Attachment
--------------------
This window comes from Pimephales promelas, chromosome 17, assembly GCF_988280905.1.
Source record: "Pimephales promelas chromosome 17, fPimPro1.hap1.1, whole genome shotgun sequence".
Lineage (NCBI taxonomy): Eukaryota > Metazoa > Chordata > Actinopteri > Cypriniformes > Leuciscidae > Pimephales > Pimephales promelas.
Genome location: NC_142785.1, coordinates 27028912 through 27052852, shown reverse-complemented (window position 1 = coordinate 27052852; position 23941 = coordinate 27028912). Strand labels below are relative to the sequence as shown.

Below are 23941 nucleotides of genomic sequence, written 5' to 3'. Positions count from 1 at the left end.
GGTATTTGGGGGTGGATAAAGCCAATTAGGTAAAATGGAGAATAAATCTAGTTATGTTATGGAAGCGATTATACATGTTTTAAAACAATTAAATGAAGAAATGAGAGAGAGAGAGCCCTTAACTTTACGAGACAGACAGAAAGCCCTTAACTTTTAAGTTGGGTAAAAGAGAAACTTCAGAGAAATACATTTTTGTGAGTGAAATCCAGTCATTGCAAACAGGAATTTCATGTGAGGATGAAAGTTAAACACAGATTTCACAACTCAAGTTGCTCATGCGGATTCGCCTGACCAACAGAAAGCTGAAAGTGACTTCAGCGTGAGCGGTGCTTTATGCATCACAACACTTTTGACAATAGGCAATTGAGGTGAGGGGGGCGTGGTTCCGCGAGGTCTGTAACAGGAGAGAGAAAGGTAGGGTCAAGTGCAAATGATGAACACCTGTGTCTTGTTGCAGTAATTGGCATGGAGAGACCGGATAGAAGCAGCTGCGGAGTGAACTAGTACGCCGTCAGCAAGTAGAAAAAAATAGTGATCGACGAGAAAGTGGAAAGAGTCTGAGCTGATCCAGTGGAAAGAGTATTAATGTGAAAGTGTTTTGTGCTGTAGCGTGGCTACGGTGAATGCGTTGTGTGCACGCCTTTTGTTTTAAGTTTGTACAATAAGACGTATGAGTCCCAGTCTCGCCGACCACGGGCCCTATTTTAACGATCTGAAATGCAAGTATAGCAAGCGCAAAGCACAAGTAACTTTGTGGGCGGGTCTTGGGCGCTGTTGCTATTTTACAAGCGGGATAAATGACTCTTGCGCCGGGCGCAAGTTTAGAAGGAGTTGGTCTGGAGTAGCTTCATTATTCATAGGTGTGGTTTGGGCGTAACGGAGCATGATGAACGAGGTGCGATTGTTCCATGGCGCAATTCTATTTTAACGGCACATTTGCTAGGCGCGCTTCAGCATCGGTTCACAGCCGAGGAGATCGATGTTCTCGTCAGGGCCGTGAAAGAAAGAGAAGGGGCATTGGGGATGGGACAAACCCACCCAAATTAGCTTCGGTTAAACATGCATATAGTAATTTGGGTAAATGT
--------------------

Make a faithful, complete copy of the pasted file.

This window comes from Pimephales promelas, chromosome 17, assembly GCF_988280905.1.
Source record: "Pimephales promelas chromosome 17, fPimPro1.hap1.1, whole genome shotgun sequence".
Lineage (NCBI taxonomy): Eukaryota > Metazoa > Chordata > Actinopteri > Cypriniformes > Leuciscidae > Pimephales > Pimephales promelas.
Genome location: NC_142785.1, coordinates 27028912 through 27052852, shown reverse-complemented (window position 1 = coordinate 27052852; position 23941 = coordinate 27028912). Strand labels below are relative to the sequence as shown.

Below are 23941 nucleotides of genomic sequence, written 5' to 3'. Positions count from 1 at the left end.
GGTATTTGGGGGTGGATAAAGCCAATTAGGTAAAATGGAGAATAAATCTAGTTATGTTATGGAAGCGATTATACATGTTTTAAAACAATTAAATGAAGAAATGAGAGAGAGAGAGCCCTTAACTTTACGAGACAGACAGAAAGCCCTTAACTTTTAAGTTGGGTAAAAGAGAAACTTCAGAGAAATACATTTTTGTGAGTGAAATCCAGTCATTGCAAACAGGAATTTCATGTGAGGATGAAAGTTAAACACAGATTTCACAACTCAAGTTGCTCATGCGGATTCGCCTGACCAACAGAAAGCTGAAAGTGACTTCAGCGTGAGCGGTGCTTTATGCATCACAACACTTTTGACAATAGGCAATTGAGGTGAGGGGGGCGTGGTTCCGCGAGGTCTGTAACAGGAGAGAGAAAGGTAGGGTCAAGTGCAAATGATGAACACCTGTGTCTTGTTGCAGTAATTGGCATGGAGAGACCGGATAGAAGCAGCTGCGGAGTGAACTAGTACGCCGTCAGCAAGTAGAAAAAAATAGTGATCGACGAGAAAGTGGAAAGAGTCTGAGCTGATCCAGTGGAAAGAGTATTAATGTGAAAGTGTTTTGTGCTGTAGCGTGGCTACGGTGAATGCGTTGTGTGCACGCCTTTTGTTTTAAGTTTGTACAATAAGACGTATGAGTCCCAGTCTCGCCGACCACGGGCCCTATTTTAACGATCTGAAATGCAAGTATAGCAAGCGCAAAGCACAAGTAACTTTGTGGGCGGGTCTTGGGCGCTGTTGCTATTTTACAAGCGGGATAAATGACTCTTGCGCCGGGCGCAAGTTTAGAAGGAGTTGGTCTGGAGTAGCTTCATTATTCATAGGTGTGGTTTGGGCGTAACGGAGCATGATGAACGAGGTGCGATTGTTCCATGGCGCAATTCTATTTTAACGGCACATTTGCTAGGCGCGCTTCAGCATCGGTTCACAGCCGAGGAGATCGATGTTCTCGTCAGGGCCGTGAAAGAAAGAGAAGGGGCATTGGGGATGGGACAAACCCACCCAAATTAGCTTCGGTTAAACATGCATATAGTAATTTGGGTAAATGT